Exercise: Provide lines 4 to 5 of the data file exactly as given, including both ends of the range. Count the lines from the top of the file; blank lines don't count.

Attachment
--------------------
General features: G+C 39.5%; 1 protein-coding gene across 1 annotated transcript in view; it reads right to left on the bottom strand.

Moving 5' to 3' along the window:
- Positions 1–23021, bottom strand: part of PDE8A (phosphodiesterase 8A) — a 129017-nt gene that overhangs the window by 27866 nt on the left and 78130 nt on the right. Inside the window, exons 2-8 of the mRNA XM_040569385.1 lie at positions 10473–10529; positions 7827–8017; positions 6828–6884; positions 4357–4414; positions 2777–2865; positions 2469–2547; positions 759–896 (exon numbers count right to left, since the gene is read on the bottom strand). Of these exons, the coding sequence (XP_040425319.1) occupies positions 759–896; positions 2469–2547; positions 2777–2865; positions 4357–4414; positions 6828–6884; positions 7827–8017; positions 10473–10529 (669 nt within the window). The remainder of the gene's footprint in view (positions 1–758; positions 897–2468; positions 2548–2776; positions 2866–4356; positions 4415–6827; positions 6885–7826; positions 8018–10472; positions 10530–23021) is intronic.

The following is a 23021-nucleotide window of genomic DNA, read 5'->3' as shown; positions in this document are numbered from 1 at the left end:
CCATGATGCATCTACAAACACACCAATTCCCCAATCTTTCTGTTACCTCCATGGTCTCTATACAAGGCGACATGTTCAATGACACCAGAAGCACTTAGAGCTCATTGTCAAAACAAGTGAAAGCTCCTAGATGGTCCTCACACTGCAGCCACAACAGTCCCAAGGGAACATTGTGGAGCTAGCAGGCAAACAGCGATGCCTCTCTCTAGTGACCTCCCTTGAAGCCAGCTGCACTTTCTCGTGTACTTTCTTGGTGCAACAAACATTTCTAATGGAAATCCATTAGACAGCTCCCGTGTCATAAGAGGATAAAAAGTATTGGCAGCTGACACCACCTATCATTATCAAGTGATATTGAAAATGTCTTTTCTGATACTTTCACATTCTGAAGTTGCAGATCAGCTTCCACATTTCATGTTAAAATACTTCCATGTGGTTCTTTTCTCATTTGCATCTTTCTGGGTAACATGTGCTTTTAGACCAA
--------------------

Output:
The following is a 23021-nucleotide window of genomic DNA, read 5'->3' as shown; positions in this document are numbered from 1 at the left end:
CCATGATGCATCTACAAACACACCAATTCCCCAATCTTTCTGTTACCTCCATGGTCTCTATACAAGGCGACATGTTCAATGACACCAGAAGCACTTAGAGCTCATTGTCAAAACAAGTGAAAGCTCCTAGATGGTCCTCACACTGCAGCCACAACAGTCCCAAGGGAACATTGTGGAGCTAGCAGGCAAACAGCGATGCCTCTCTCTAGTGACCTCCCTTGAAGCCAGCTGCACTTTCTCGTGTACTTTCTTGGTGCAACAAACATTTCTAATGGAAATCCATTAGACAGCTCCCGTGTCATAAGAGGATAAAAAGTATTGGCAGCTGACACCACCTATCATTATCAAGTGATATTGAAAATGTCTTTTCTGATACTTTCACATTCTGAAGTTGCAGATCAGCTTCCACATTTCATGTTAAAATACTTCCATGTGGTTCTTTTCTCATTTGCATCTTTCTGGGTAACATGTGCTTTTAGACCAA